Olivia19191
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I am an EU student and I’m currently thinking about going to uni, starting 2020. I’m planning to do Business Management. However... Can anyone tell me what is the difference between BA Hons, and a foundation year in uni? Why do people prefer to do foundation year instead of moving on to BA Hons straight away? Is it because universities offer foundation year for students with lower grades? And BA Hons for students with better grades?
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verycoolperson
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yes foundation year is offered to a lot of students with lower grades than the entry requirements of that university, however i think theres also requirements for foundation year too, not sure though maybe someone else can clarify
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Emma1999_
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Foundation year reasons can vary some for lower entry requirements, others may not have a qual in the releated subject . My friend got AAA and did a foundation year because she wanted a gap year but wanted to be in education still . She did this , to try and get a good level of knowledge in studying for a degree and just to have more releaxed year.
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SarcAndSpark
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(Original post by Olivia19191)
I am an EU student and I’m currently thinking about going to uni, starting 2020. I’m planning to do Business Management. However... Can anyone tell me what is the difference between BA Hons, and a foundation year in uni? Why do people prefer to do foundation year instead of moving on to BA Hons straight away? Is it because universities offer foundation year for students with lower grades? And BA Hons for students with better grades?
A foundation year aims to bridge the gap between level 3 study and undergraduate study- it's aimed at people who haven't got good enough grades to move on to year 1 of the undergraduate course, or maybe people who didn't study the right subject at A-level.

For lots of unis, it's a way of generating extra income.

Some non-UK students will use a foundation year to get used to studying in English, but in general if you think you can get straight onto the undergrad course, this is the more usual route.
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Retired_Messiah
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Foundation years are designed for people who did badly in school. Don't take them unless you also did badly or are chronically under-confident in yourself.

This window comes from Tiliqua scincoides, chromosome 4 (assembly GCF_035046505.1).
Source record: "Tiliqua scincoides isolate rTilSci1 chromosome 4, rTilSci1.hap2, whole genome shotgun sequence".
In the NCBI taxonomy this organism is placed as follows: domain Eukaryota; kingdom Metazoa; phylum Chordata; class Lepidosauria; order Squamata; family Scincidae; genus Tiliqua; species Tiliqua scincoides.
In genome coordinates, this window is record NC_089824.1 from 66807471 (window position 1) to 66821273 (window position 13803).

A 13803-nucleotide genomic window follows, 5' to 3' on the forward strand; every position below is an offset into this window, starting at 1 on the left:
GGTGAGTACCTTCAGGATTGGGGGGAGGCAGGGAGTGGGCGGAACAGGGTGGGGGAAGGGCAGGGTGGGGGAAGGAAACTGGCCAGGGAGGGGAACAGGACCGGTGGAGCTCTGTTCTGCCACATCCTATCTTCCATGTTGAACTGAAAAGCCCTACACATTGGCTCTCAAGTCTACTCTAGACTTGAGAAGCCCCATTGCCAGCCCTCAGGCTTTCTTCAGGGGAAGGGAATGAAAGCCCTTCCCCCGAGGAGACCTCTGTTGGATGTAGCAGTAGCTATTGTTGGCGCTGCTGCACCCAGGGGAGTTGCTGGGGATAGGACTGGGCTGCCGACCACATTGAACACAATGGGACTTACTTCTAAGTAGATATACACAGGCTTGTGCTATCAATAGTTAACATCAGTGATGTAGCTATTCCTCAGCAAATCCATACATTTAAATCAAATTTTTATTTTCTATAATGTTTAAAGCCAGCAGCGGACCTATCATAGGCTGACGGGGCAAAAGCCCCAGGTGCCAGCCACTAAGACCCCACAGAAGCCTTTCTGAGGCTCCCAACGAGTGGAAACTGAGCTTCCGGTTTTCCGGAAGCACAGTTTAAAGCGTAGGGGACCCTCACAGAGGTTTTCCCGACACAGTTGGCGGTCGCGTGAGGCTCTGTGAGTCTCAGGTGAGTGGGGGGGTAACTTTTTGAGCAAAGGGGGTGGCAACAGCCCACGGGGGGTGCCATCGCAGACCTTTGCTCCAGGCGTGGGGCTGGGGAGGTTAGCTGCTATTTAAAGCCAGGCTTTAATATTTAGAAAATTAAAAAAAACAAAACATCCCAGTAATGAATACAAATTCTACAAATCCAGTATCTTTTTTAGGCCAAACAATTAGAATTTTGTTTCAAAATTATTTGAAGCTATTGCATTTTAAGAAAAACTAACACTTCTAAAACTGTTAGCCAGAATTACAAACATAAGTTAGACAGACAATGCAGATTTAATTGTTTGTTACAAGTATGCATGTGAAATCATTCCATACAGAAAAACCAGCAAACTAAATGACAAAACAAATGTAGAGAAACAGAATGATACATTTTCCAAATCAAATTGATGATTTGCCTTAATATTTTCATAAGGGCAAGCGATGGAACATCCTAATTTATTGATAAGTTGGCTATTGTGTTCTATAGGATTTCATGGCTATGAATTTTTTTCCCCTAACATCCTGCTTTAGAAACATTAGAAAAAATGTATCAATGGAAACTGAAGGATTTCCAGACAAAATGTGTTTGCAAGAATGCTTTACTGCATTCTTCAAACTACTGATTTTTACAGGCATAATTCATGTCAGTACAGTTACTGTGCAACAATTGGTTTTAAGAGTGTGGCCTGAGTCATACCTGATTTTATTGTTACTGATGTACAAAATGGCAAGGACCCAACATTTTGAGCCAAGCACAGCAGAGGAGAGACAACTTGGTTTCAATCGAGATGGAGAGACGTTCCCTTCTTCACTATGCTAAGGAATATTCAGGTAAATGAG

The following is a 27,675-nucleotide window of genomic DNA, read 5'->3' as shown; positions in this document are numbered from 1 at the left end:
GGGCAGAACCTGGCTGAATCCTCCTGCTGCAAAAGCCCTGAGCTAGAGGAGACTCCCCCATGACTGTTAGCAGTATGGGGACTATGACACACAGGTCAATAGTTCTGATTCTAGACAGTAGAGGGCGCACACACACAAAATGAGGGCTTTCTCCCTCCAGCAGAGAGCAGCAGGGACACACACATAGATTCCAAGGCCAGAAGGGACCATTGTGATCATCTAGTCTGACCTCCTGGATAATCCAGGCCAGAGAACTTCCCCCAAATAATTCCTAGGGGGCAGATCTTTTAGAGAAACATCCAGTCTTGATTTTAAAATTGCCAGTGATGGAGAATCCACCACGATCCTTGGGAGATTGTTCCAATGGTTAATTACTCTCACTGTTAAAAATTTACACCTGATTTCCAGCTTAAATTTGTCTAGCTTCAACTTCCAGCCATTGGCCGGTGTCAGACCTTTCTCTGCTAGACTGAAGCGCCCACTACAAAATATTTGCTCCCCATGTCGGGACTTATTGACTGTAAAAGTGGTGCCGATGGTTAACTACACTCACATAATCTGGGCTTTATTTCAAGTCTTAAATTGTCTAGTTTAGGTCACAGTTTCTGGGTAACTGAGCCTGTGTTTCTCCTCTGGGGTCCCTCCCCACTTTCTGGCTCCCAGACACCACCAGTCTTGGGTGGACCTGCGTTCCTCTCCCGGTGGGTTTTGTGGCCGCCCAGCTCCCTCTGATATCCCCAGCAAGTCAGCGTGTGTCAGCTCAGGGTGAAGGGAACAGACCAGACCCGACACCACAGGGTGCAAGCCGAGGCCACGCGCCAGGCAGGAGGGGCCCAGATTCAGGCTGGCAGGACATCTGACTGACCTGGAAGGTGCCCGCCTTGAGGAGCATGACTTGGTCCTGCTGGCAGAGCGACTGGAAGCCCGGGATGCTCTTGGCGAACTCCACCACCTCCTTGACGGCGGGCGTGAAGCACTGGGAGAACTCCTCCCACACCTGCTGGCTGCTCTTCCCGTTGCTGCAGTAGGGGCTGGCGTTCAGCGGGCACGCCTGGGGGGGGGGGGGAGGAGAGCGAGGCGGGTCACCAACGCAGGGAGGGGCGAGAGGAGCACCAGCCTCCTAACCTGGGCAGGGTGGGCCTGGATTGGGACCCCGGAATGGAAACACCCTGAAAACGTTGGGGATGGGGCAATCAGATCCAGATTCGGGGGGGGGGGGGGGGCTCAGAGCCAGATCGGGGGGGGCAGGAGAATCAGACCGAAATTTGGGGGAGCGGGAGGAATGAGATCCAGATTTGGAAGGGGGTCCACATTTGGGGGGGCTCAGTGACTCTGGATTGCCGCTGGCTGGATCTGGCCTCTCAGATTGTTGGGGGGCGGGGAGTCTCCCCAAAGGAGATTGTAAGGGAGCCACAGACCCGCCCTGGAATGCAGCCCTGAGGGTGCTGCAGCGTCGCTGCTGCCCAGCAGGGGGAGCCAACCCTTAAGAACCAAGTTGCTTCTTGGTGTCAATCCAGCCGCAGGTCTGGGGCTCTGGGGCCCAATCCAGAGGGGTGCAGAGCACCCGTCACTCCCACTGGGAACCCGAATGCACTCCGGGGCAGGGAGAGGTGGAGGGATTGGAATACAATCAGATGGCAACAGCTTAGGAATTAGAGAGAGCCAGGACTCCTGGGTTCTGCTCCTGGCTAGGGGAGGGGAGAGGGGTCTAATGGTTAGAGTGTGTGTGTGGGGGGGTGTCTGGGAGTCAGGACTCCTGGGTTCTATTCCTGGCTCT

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Realitysreflexx
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"For lot's of uni's it's a way of generating extra income"

So what are undergraduate courses then a cost center? 😂 😂

Really awkward statement, foundation years give people second sometimes third chances to go to university and are very positive. But should only be used when necessary.

People do foundation years also to go onto quite good RG universities due to sometimes being a grade off or having had a break from education.
(Original post by SarcAndSpark)
A foundation year aims to bridge the gap between level 3 study and undergraduate study- it's aimed at people who haven't got good enough grades to move on to year 1 of the undergraduate course, or maybe people who didn't study the right subject at A-level.

For lots of unis, it's a way of generating extra income.

Some non-UK students will use a foundation year to get used to studying in English, but in general if you think you can get straight onto the undergrad course, this is the more usual route.
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Realitysreflexx
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Wow another loaded foundation year attack...

I did a foundation year and went to a RG.

So it's not only for people with bad grades, it can also be used by people who have certificates that aren't accepted for UK study.. Such as my US highschool Diploma.
(Original post by Retired_Messiah)
Foundation years are designed for people who did badly in school. Don't take them unless you also did badly or are chronically under-confident in yourself.
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Retired_Messiah
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(Original post by Realitysreflexx)
Wow another loaded foundation year attack...

I did a foundation year and went to a RG.

So it's not only for people with bad grades, it can also be used by people who have certificates that aren't accepted for UK study.. Such as my US highschool Diploma.
I did not realise that foundation years were how unis fixed foreign qualification incompatibilities. It wasn't an attack.

Not sure what the Russell Group has to do with anything.